• Carnite
  • *
  • Join Date: Sep 2008
  • Location: Just bouncing through. Hi! City of Roses, Pennsylvania
  • Gender: Female
  • One bad Motokifuka. Also cute and FLUFFY!
  • My Role Play Preferences
  • View My Rolls
  • Referrals: 3
Re: Language question: 'girl', 'boy', 'kids'
« Reply #5 on: July 23, 2012, 10:37:52 AM »
Solo act at 21, going by most 21-year-olds I've encountered, he's more likely to call himself 'Hurricane'.  He's at the point where (as a hero) he's looking to be taken seriously.  If the media is naming him, they might use 'Hurricane Boy' until a statement from the actual hero comes out.

Mid teens, he might still be using 'Hurricane Boy,' or if he's partnered with 'Lightning Man' (or something like that).  He's still likely to be chafing against 'boy' by 21, and poking his mentor to update his title.

On this note, there's a move out there called 'Sky High' - It's kind of like all those brat-pack movies we had in the '80s only for superheroes.  Son of two powerful heroes is a late-bloomer to his powers, and gets stuck in 'Hero Support' (or sidekicks) classes.  There's a character who teaches the 'Hero Support' classes who used to be a sidekick to the kid's father - and is still known as 'All-American Boy'.

Offline Beguile's Mistress

  • Time flies like an arrow ~ Fruit flies like a banana ~ Elliquiy's Fair-E Godmother
  • Dame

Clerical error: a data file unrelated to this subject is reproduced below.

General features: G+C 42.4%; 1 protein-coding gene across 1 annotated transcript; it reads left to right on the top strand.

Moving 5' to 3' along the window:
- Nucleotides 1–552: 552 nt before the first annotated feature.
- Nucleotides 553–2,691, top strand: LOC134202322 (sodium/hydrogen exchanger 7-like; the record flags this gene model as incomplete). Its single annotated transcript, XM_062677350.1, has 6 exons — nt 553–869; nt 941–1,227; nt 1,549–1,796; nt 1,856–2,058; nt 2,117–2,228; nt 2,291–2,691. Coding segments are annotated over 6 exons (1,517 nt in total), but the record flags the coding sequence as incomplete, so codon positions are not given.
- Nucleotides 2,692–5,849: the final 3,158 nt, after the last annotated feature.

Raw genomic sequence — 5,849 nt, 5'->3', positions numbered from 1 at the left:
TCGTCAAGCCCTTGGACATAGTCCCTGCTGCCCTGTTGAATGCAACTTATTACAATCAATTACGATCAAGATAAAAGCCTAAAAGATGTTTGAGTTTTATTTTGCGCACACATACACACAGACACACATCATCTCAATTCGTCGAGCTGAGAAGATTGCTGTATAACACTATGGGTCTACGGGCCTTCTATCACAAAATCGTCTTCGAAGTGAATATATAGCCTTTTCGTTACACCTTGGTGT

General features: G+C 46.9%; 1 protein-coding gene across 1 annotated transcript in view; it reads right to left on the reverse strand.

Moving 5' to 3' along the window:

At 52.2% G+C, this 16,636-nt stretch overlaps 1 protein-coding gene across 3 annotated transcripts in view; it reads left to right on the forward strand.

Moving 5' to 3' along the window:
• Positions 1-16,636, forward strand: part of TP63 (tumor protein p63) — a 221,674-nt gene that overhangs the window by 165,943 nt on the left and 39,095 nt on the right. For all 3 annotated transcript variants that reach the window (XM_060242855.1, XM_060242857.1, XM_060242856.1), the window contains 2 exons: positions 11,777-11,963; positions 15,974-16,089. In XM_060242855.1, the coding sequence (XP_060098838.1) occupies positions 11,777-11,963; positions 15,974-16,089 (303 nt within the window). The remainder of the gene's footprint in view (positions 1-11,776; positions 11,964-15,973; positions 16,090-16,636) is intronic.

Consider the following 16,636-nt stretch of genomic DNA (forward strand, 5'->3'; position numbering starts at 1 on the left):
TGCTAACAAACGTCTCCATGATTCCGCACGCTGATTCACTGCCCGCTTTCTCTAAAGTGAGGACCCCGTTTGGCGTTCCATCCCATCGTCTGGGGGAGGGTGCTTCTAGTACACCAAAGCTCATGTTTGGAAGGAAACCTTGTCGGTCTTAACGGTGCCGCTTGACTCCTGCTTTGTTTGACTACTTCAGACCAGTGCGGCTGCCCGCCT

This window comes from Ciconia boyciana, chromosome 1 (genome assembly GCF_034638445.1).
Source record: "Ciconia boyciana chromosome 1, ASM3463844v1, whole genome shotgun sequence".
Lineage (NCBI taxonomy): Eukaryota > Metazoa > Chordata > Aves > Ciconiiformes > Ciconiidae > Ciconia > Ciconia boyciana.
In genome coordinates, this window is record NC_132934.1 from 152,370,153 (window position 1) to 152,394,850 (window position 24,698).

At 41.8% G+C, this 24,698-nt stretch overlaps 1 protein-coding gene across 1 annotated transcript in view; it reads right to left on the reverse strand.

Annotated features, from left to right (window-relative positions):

• Carnite
  • *
  • Join Date: Jul 2009
  • Location: Faeleacanvald ~ The Steeler Nation ~ Home of Lord Stanley's Cup 2016 ~ She won't stay throwed! ~ 48\22-5\1\11-5\7
  • Gender: Female
  • Perpetual Notion Machine ~ 'What if...?'
  • My Role Play Preferences
  • View My Rolls
  • Referrals: 3
Re: Language question: 'girl', 'boy', 'kids'
« Reply #6 on: July 23, 2012, 12:41:32 PM »
One thing to keep in mind with the female gender is that some prefer young women or women over girl(s).  There is a perception depending on who is using the term to see girl as belittling or disrespectful.  I've seen women become quite indignant at being called girl(s).  Again, a lot depends on the context and attitude of the speaker.

Offline gaggedLouise

  • Quim Queen | Collaborative juicy writer
  • Champion
  • Enchanter
  • *
  • Join Date: Jan 2011
  • Location: Scandinavia
  • Gender: Female
  • Bound, gagged and unarmed but still dangerous.
  • My Role Play Preferences
  • View My Rolls
  • Referrals: 0
Re: Language question: 'girl', 'boy', 'kids'
« Reply #7 on: July 23, 2012, 12:54:48 PM »